Eco-literature, or “eco-lit,” refers to literature that is critical of the latent dangers threatening the existence of humanity or of civilizations that harm the environment. It gained prominence in Korea in the nineties, succeeding the participatory literature wave of the eighties that included division literature and labor literature.
Despite the appearance of several novels dealing with the environment, Korean eco-lit has proven unable to get involved in real-life issues. While the so-called Deep Ecology movement was absorbed in criticizing rationalism and anthropocentricism, differences of race, gender, and class were muffled by normative voices. Eco-lit allows us to listen to these previously precluded voices of difference. Neither a blanket denial of civilization nor a unilateral obsession with nature can be a viable alternative to eco-lit, and this gives rise to the pressing need to explore the environmental issue from a real-world perspective.
Not many writers in Korea have consistently studied the ecological issue with a critical mind. Choi Sung Kak is unrivaled in Korean eco-lit for tackling the environmental issue head-on by experimenting with genre. The wearying, winding journey of the ecological movement in Korea is stamped upon his novels like a fossil imprinted with an extinct life form. For Choi, “literature is our first line of defense” against “environmental disasters that wittingly or unwittingly pose an overwhelming threat to our lives.” He presents us with a beautiful form of literature that “never gives up the vain hope that the world will get better,” even as it is at the “frontline of environmental calamity” where “humans have lost the crisis awareness essential to being human” and where they “have no interest in flora and fauna.” According to Choi, the environmental problem is a problem of “humans’ inner avarice, corruption, and apathy,” and of the “irresponsibility, impudence, and greed of a few men who gratify their selfish desires with specious false logic.”* This is the point where Choi’s fiction meets the lives of the socially disadvantaged who are victims of unbridled capitalism. This is why Flower World, the environmental group in his novel Himalayan Woman in Solitary Confinement, intervenes to protect the human rights of migrant workers. The underlying cause of environmental problems is “materialism, which turns nature, women, and the socially deprived into the Other and regards them as tools to be used.”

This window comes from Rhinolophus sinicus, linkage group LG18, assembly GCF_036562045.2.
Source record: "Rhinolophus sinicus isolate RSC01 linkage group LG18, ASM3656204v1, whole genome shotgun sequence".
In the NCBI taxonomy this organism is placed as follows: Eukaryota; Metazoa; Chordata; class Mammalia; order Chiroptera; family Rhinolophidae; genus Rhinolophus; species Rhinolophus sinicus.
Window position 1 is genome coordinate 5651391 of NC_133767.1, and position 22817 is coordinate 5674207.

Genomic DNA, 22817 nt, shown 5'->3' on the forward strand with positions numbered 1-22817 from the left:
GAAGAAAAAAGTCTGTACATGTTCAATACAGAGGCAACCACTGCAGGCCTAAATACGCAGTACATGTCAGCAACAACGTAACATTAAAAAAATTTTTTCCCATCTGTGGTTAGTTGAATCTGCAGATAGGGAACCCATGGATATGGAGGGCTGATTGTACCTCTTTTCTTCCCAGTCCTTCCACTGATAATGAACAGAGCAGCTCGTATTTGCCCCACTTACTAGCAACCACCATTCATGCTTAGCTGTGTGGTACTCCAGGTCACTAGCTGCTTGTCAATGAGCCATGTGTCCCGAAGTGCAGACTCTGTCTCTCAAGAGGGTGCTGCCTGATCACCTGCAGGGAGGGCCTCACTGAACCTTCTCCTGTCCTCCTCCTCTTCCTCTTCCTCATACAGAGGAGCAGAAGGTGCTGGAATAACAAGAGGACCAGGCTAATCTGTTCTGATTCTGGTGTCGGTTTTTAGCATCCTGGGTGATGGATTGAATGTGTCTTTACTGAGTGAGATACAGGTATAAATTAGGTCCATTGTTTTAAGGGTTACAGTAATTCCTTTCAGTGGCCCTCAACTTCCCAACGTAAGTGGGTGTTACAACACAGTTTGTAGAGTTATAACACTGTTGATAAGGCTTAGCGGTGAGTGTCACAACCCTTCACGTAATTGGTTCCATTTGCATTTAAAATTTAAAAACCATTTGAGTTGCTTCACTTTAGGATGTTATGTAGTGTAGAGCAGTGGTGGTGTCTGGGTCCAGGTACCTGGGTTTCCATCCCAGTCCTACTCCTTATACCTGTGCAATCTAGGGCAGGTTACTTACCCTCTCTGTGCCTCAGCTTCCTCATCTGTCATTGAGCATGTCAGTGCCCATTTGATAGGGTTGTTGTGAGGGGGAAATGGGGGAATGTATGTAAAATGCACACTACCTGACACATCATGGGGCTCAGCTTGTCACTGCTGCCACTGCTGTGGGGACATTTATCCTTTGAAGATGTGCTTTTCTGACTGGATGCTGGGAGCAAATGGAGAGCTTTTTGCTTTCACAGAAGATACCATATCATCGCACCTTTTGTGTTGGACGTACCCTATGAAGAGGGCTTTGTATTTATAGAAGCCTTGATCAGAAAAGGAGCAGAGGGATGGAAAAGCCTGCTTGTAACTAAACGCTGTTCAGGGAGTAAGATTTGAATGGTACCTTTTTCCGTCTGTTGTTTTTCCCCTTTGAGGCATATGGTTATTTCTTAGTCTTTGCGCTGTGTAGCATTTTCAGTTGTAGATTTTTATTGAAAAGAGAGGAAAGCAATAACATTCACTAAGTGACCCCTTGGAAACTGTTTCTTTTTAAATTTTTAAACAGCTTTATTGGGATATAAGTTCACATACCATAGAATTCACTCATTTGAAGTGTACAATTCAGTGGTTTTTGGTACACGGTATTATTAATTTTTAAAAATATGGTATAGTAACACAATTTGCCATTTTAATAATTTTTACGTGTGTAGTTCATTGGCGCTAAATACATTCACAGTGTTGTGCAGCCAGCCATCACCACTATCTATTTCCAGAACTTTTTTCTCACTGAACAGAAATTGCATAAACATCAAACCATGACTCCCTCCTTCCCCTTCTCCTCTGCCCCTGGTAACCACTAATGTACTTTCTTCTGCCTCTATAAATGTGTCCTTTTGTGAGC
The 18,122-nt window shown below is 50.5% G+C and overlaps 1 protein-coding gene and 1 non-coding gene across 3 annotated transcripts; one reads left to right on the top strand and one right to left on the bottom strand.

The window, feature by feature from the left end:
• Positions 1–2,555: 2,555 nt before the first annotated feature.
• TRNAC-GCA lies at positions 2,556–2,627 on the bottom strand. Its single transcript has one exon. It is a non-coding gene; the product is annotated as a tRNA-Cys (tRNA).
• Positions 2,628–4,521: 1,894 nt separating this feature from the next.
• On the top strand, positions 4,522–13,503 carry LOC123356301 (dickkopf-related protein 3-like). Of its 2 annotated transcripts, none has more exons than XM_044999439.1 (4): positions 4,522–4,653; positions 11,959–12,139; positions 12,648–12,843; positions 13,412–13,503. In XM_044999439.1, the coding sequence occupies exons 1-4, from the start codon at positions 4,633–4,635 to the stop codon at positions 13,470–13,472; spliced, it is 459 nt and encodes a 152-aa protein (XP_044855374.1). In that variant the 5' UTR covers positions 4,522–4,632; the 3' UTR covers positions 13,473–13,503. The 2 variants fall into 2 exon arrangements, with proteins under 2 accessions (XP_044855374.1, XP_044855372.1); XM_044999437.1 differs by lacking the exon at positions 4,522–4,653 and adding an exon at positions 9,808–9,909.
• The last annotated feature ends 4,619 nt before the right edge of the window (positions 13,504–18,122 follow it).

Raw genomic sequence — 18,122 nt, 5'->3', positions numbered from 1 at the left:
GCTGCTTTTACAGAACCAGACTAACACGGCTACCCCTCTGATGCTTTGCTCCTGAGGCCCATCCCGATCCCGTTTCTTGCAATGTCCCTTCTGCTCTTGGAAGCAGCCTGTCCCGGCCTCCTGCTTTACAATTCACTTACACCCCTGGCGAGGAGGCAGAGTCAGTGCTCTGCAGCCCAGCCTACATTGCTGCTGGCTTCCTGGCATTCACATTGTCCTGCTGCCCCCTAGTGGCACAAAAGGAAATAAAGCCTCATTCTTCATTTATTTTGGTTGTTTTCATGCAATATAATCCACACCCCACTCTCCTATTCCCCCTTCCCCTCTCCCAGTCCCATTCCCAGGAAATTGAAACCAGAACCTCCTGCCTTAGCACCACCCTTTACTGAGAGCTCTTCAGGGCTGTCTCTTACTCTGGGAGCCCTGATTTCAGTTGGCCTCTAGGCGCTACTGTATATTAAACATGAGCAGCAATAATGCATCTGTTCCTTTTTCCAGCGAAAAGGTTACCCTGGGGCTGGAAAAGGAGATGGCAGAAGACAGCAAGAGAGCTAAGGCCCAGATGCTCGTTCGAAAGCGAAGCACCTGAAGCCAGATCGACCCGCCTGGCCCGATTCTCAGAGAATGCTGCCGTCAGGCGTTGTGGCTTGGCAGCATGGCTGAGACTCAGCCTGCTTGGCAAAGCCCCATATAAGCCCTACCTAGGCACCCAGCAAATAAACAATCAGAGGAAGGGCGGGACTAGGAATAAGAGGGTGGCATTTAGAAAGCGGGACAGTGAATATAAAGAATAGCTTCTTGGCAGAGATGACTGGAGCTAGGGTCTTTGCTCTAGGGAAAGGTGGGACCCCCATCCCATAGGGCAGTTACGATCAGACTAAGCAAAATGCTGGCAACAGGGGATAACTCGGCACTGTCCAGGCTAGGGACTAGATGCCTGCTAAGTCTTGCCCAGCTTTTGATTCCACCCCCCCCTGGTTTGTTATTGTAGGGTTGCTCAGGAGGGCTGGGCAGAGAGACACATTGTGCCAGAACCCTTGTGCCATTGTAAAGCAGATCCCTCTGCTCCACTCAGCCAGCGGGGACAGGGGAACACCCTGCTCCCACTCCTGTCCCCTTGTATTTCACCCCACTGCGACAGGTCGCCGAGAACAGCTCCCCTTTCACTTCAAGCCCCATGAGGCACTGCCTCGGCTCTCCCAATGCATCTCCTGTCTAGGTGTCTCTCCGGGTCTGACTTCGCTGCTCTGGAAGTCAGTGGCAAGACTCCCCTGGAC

Kim Jongseong is another writer who has continuously studied the ecological issue. He believes “the chief culprit behind environmental destruction is human selfishness,” and explores Korea’s complex situation where “pre-modern, modern, and post-modern” modes of life coexist. His exploration of Korea’s severe ecological degradation and the effects of environmental pollution on the gritty lives of the lowest classes is incessant and tenacious. With A View with Hugging Trees (2005), Kim, who has been writing eco-lit since the eighties, “drew the attention of Korean society and the literary world by dealing with the environmental issue with a depth never before attempted in the history of Korean literature.”
In Village (2009), Kim effectively captures the “human ecology of peripheral humans living not in cities or villages but in the border zone.” In this work, the environmental issue does not appear on the surface but permeates scenes of everyday life. Kim relies on Murray Bookchin’s exploration of environmental problems in the “structural problems of human society” to provide the reader with a lively portrayal of different characters in a village. The lives of these characters naturally kindle an awareness of the environmental in the reader. Kim casts doubt on the normative voice of Deep Ecology that emphasizes a “return to nature and life,” and depicts everyday scenes of ecology teeming with the voices of difference in race, gender, and wealth distribution. He paints detailed scenes of conflict within the village’s human ecology, not only in the palpable tension between the natives and the village residents, but also among characters sandwiched between the two, as well as internal conflicts within each group. The differences of creation/destruction, urban/rural, and law/ethics in the village show no sign of being easily resolved.